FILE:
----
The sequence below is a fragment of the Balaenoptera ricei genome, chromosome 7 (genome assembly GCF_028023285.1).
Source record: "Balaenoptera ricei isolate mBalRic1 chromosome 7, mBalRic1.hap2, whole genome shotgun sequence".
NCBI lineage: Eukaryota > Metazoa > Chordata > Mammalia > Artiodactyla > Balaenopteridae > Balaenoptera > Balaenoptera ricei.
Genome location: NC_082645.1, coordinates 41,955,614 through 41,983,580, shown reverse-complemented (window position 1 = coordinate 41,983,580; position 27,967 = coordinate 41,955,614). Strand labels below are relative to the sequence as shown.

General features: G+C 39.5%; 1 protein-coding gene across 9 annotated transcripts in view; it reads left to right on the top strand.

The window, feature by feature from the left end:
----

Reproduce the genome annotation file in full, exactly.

The sequence below is a fragment of the Balaenoptera ricei genome, chromosome 7 (genome assembly GCF_028023285.1).
Source record: "Balaenoptera ricei isolate mBalRic1 chromosome 7, mBalRic1.hap2, whole genome shotgun sequence".
NCBI lineage: Eukaryota > Metazoa > Chordata > Mammalia > Artiodactyla > Balaenopteridae > Balaenoptera > Balaenoptera ricei.
Genome location: NC_082645.1, coordinates 41,955,614 through 41,983,580, shown reverse-complemented (window position 1 = coordinate 41,983,580; position 27,967 = coordinate 41,955,614). Strand labels below are relative to the sequence as shown.

General features: G+C 39.5%; 1 protein-coding gene across 9 annotated transcripts in view; it reads left to right on the top strand.

The window, feature by feature from the left end: